One of Codrin’s favorite advice to young developers is to “be lazy”. By that, he means to be very critical with the time they designate for writing code. “Sitting in front of a computer for 8 hours does not make you a software developer.” You need to always have the mindset of “what else can I do? ”. Or, on the contrary, the work might be boring —then find a way to make it interesting. “For example, if you just type data, write a script that automates the process. Make the machine work for you. Be lazy.

Be lazy

Own your progress

As a junior, Codrin used to look for the hardest, most scary thing to do. “I was scared by many things: Linux, databases, VIM editors, the cloud. As I felt overwhelmed by the new, the only solution to that was to learn. I would use a book, a tutorial, or a video.”

If your job is too easy, make it harder.” This attitude sums up Codrin’s approach to how the ownership mindset, together with continuous innovation ties up to professional progress.

8. Identify the people from your future

In the end, this ownership attitude is something that benefits not just the customer and the company, but the developer himself. “Recognized seniority comes with hard work and involvement. Seniority is something you gain. It is not given to you”, he says.

As a practical advice on how to push yourself on the road to a higher rank, Codrin says to look for the people coming from the future: your future. Identify the people you want to be like 5-10 years from now, as they represent your future. Learn from them to increase your chances to end up like them.

Identify the people from your future

9. Own your job to own your purpose

The road to seniority is peppered with “why”. “Why is this needed? Why does the customer want this? Why do we do things a certain way?” Having the answers to why gives you not only ownership, but a sense of professional purpose. When projects are too complex and opaque to understand, Codrin encourages team members to look for the right person to ask questions, until they gain a deeper understanding of its purpose. “If you don’t understand why you do something, and what is the purpose to which you are contributing, you’ll never like what you do.”

Own your job to own your purpose

10. In a changing world, your mindset is the constant

IT is an industry of permanent changes. One company rises, and three others fall. As systems get more and more complex, ownership gets distributed and it gets more and more difficult to understand who is in charge of what. The only way to navigate the continuously transforming landscape is to have this one constant mindset: total ownership.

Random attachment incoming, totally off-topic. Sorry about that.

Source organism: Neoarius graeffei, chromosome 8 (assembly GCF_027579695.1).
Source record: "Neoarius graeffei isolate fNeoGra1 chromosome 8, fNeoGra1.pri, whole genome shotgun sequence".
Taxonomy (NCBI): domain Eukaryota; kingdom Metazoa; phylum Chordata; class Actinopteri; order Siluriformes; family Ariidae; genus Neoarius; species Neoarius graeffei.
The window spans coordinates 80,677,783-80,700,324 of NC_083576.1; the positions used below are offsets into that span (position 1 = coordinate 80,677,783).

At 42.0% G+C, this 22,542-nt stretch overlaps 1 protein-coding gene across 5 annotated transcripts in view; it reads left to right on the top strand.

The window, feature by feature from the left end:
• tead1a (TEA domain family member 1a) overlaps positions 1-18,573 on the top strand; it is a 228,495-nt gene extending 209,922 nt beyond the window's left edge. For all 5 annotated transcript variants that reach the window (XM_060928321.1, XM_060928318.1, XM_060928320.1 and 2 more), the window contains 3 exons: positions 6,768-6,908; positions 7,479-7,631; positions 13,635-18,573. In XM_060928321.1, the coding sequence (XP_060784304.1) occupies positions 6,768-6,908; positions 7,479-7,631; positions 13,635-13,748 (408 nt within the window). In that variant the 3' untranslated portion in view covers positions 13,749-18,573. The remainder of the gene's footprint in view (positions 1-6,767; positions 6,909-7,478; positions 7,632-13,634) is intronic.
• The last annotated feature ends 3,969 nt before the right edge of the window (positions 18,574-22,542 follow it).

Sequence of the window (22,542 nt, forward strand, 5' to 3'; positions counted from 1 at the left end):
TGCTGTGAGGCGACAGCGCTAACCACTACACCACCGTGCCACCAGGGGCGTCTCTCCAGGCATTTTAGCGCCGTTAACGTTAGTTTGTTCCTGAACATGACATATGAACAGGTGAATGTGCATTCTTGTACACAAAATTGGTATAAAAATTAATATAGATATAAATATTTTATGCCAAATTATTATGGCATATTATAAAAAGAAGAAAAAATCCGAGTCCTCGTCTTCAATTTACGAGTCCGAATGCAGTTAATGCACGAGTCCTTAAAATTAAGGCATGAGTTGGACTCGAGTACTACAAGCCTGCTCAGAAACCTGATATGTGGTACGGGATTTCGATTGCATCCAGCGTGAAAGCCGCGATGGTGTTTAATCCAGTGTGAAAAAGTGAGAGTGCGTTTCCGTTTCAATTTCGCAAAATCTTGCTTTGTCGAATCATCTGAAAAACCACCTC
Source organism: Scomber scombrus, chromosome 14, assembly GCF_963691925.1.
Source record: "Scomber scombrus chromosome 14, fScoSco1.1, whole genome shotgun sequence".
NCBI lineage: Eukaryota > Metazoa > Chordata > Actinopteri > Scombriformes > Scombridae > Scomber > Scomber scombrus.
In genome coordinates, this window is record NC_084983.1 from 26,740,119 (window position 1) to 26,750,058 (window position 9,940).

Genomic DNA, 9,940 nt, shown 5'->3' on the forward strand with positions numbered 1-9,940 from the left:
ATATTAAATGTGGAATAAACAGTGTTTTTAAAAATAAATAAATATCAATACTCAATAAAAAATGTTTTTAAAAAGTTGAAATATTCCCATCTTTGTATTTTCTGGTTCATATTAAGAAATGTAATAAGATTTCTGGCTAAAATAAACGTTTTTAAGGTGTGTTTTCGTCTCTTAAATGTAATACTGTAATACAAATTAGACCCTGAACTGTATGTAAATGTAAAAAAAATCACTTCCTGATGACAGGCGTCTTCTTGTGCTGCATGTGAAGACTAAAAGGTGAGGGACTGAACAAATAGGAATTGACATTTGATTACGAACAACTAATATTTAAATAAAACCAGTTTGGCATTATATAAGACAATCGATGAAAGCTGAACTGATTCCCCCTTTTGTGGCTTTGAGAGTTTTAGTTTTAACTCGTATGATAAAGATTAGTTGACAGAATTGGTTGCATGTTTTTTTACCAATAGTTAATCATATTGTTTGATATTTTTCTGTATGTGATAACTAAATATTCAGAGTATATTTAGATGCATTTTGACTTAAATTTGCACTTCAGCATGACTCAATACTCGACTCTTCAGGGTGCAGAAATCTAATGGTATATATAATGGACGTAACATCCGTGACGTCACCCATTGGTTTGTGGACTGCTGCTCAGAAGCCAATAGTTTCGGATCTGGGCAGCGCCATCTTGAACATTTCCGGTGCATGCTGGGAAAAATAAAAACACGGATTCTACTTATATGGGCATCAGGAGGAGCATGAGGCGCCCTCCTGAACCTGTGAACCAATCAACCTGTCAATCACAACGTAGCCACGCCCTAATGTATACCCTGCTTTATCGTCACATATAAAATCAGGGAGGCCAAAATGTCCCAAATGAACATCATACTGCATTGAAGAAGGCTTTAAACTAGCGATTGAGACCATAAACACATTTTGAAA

In a changing world, your mindset is the constant

We’re supporting your race at your own pace. Choose yours!

Data Lake as an answer — The evolution, standards and future driving force

Data Lake as an answer — The evolution, standards and future driving force

Aleksander Bircakovic, Data Teach Lead @ Levi9

Designing a Data Lake: cloud or on-prem system?

Efficiency and scalability

Assessment of the current needs and prediction of potential growth can be a challenging task. When talking about on-prem system, it is necessary to assess the current needs as well as the potential growth in the upcoming period in order to put together a business justification for securing the funds.
On the other hand, Cloud Platforms usually charge for services based on used or reserved processing power and used storage, and with this billing model, they enable quick start of the journey towards an MVP solutions. As the complexity of requirements increases as well as the amount of data, the Cloud platform system can be easily scaled up. Storing data in the form of blobs is usually very cheap and practically unlimited. Database servers can be scaled as needed with the allocation of stronger instances, while processing power in the form of code packaged in containers or distributed systems that are terminated after the work is done is charged according to the used processing power and other resources. Tools like AWS Glue, Google DataFlow, AWS Cloud Functions etc. are just some of the options that offer those capabilities.

Data Catalog and service integration

Reliability, maintenance, and security

  • free disk space,
  • processor and memory allocation,
  • sharing of hardware resources with other applications (shared & noisy hardware) and users,
  • failure of one node in the cluster and redistribution of the topics to another or,
  • in a slightly more extreme case, the termination of the master node.

Cost optimization

AWS, GCP or Azure? Similar concepts, different skin

Data lake and lake-house

Data lake or data mesh? Technological or organizational dilemma?

Data lake layers

Solution as a service — Databricks